Captain Kirk Does RSDC
JoePluta 100000KMX3 Comments (2) Visits (2952)
Well, of course it was William Shatner, not Captain Kirk, but it was still outstanding. Through a series of terrifically funny anecdotes, Shatner related the software development industry to the movie production industry, and often had the audience howling. It was all great fun.
Seeing my boyhood idol was just one more of the surreal bits of my time in Orlando. Through my own lack of prior preparation, I had to stay offsite, so both days I found myself cabbing through Disney World. It was always a bit of a mental clash to go from the high-energy environment of the conference to looking out the window of the cab and seeing the Tower of Terror.
I would have loved to stay longer, but there are just too many things to do back here at home. When I gave my session, it was clear that the attendees saw the power of the tool, and how EGL could provide them with the fastest way to extend the business logic behind their green screen code to the web and beyond. It's a great story: a few lines of code and you can call an ILE program. Drag and drop an array on a page, and you have a table of data. Or, check a box and turn a function into a web service. Just a few lines of EGL turns the IBM i into a full-fledged participant in modern application architectures.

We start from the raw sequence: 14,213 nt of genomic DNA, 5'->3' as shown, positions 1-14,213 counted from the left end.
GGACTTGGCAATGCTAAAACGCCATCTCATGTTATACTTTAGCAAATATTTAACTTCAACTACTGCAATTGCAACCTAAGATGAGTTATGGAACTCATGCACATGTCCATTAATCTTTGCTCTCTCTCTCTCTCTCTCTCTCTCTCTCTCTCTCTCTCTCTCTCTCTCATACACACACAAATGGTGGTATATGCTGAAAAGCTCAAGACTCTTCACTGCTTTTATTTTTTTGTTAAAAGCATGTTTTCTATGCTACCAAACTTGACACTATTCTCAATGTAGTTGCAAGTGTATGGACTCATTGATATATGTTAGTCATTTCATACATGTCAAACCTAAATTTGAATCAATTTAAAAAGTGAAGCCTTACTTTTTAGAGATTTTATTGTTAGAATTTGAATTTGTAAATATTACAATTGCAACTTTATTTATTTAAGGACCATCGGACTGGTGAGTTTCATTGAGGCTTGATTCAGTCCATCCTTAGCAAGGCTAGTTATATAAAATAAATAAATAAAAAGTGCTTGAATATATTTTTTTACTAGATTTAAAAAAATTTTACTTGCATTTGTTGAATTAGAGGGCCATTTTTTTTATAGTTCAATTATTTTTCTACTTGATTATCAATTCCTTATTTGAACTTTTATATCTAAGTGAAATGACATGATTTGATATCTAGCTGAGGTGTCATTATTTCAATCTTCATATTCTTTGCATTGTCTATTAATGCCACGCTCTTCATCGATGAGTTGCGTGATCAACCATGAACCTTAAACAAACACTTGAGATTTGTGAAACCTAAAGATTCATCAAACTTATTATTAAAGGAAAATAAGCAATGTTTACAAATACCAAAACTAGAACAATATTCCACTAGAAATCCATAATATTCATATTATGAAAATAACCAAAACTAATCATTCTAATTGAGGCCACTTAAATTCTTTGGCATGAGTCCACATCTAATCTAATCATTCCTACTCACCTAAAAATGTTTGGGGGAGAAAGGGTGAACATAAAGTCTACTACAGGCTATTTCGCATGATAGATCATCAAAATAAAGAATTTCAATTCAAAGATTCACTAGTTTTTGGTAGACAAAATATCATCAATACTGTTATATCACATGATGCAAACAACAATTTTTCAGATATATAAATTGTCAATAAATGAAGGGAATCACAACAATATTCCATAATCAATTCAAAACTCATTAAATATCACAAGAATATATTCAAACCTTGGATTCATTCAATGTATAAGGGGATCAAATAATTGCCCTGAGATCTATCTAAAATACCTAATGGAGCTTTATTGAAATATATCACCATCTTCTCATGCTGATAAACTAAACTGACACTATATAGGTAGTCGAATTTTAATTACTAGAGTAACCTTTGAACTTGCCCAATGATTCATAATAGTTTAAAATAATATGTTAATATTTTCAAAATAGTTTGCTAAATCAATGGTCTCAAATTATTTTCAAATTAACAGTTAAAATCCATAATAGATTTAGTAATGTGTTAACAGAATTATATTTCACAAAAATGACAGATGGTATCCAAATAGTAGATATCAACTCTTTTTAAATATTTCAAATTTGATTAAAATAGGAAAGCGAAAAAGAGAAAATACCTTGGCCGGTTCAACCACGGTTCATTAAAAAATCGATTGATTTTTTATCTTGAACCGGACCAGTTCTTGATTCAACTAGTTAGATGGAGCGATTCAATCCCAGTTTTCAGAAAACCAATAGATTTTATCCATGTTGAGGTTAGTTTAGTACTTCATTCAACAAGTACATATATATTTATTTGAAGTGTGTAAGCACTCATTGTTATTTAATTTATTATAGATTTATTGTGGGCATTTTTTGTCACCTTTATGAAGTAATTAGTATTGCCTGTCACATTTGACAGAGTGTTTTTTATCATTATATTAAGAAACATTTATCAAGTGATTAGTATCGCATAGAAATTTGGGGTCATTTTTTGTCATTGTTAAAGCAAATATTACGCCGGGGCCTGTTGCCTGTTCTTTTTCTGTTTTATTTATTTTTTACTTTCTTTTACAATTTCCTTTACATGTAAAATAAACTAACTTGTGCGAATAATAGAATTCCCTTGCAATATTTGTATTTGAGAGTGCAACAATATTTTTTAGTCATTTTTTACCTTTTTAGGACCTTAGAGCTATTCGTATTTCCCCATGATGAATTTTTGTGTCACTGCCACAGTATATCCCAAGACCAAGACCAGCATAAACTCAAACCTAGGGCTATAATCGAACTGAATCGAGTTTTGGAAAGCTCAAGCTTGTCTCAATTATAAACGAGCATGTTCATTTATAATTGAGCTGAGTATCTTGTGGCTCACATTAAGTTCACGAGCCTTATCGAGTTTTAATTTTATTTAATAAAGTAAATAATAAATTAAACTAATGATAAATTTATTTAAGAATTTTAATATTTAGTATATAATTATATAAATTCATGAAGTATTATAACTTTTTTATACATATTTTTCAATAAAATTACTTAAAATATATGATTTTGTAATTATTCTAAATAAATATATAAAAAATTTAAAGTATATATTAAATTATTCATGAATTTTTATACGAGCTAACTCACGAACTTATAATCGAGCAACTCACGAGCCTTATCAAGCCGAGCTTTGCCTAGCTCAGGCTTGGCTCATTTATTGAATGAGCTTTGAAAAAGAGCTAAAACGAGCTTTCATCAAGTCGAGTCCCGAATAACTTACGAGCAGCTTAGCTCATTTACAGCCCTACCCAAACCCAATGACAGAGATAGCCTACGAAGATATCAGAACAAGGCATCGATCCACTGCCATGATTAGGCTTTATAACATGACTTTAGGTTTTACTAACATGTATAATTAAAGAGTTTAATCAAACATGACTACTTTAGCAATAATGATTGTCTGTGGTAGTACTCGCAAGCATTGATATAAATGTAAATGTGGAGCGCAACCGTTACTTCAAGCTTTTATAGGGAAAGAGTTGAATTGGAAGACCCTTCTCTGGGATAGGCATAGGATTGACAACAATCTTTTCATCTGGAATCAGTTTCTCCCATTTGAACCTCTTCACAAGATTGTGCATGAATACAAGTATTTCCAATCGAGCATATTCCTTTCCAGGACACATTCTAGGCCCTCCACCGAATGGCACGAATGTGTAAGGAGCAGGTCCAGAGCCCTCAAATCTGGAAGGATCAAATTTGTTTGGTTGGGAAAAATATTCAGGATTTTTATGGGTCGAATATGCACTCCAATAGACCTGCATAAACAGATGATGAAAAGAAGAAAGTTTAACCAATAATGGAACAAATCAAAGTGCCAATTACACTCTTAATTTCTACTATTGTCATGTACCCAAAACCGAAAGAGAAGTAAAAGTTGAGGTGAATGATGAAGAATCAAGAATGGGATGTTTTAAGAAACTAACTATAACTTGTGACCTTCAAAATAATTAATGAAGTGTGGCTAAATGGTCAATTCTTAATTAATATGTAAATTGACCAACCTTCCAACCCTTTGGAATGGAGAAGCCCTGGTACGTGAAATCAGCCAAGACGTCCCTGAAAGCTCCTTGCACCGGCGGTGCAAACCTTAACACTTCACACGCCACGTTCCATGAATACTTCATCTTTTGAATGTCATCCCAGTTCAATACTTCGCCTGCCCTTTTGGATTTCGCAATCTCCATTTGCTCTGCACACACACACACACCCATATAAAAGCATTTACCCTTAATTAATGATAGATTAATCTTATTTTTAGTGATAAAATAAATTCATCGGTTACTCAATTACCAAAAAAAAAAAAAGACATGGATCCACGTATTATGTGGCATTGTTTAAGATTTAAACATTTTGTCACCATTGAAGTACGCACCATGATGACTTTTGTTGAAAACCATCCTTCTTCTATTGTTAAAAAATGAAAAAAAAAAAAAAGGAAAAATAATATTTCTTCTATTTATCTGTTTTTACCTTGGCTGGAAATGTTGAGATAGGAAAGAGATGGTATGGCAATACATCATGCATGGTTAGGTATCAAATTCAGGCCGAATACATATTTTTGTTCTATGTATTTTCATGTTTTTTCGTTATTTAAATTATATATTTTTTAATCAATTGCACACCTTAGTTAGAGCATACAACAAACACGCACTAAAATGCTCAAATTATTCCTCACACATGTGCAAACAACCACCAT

But it doesn't stop there. Add onto that the new Rich Web Services capabilites and now you're at the very leading edfe of technology. I stuck my head into a Dojo session, and I know that the RWS team is looking at the GWTx toolkit. And that's what puts EGL head and shoulders above things like RPG-CGI and PHP. Instead of spending their time figuring out the plumbing needed to add basic web capabilities to their existing systems, i developers can use EGL to do the plumbing for them and can instead focus on architecting the next generation of applications.